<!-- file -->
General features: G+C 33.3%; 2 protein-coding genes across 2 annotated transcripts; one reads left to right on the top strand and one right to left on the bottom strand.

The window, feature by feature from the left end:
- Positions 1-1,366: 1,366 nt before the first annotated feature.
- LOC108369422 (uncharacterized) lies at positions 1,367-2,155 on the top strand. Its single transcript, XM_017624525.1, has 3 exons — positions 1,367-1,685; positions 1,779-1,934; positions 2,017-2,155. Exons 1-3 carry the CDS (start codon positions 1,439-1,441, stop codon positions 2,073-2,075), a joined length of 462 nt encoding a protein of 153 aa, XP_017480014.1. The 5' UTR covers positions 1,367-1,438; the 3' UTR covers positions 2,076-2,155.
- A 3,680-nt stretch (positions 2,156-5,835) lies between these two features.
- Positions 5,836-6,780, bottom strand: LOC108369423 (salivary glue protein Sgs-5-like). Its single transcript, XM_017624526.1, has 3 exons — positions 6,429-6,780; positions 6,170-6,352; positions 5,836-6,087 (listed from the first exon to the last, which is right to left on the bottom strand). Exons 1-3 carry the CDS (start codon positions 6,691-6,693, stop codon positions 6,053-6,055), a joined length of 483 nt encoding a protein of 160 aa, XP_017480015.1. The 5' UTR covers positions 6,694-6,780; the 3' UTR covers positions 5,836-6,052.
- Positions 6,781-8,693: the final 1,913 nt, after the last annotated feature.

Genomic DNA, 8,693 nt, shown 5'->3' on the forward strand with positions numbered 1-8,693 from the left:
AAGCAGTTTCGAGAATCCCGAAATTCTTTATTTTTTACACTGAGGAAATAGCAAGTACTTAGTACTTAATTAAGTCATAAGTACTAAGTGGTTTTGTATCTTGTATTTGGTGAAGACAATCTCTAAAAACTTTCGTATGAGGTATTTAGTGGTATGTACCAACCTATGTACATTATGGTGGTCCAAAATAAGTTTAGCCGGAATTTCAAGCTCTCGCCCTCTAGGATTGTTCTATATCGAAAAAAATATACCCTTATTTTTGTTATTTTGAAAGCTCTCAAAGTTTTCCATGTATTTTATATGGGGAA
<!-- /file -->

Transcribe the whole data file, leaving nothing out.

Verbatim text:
General features: G+C 33.3%; 2 protein-coding genes across 2 annotated transcripts; one reads left to right on the top strand and one right to left on the bottom strand.

The window, feature by feature from the left end:
- Positions 1-1,366: 1,366 nt before the first annotated feature.
- LOC108369422 (uncharacterized) lies at positions 1,367-2,155 on the top strand. Its single transcript, XM_017624525.1, has 3 exons — positions 1,367-1,685; positions 1,779-1,934; positions 2,017-2,155. Exons 1-3 carry the CDS (start codon positions 1,439-1,441, stop codon positions 2,073-2,075), a joined length of 462 nt encoding a protein of 153 aa, XP_017480014.1. The 5' UTR covers positions 1,367-1,438; the 3' UTR covers positions 2,076-2,155.
- A 3,680-nt stretch (positions 2,156-5,835) lies between these two features.
- Positions 5,836-6,780, bottom strand: LOC108369423 (salivary glue protein Sgs-5-like). Its single transcript, XM_017624526.1, has 3 exons — positions 6,429-6,780; positions 6,170-6,352; positions 5,836-6,087 (listed from the first exon to the last, which is right to left on the bottom strand). Exons 1-3 carry the CDS (start codon positions 6,691-6,693, stop codon positions 6,053-6,055), a joined length of 483 nt encoding a protein of 160 aa, XP_017480015.1. The 5' UTR covers positions 6,694-6,780; the 3' UTR covers positions 5,836-6,052.
- Positions 6,781-8,693: the final 1,913 nt, after the last annotated feature.

Genomic DNA, 8,693 nt, shown 5'->3' on the forward strand with positions numbered 1-8,693 from the left:
AAGCAGTTTCGAGAATCCCGAAATTCTTTATTTTTTACACTGAGGAAATAGCAAGTACTTAGTACTTAATTAAGTCATAAGTACTAAGTGGTTTTGTATCTTGTATTTGGTGAAGACAATCTCTAAAAACTTTCGTATGAGGTATTTAGTGGTATGTACCAACCTATGTACATTATGGTGGTCCAAAATAAGTTTAGCCGGAATTTCAAGCTCTCGCCCTCTAGGATTGTTCTATATCGAAAAAAATATACCCTTATTTTTGTTATTTTGAAAGCTCTCAAAGTTTTCCATGTATTTTATATGGGGAA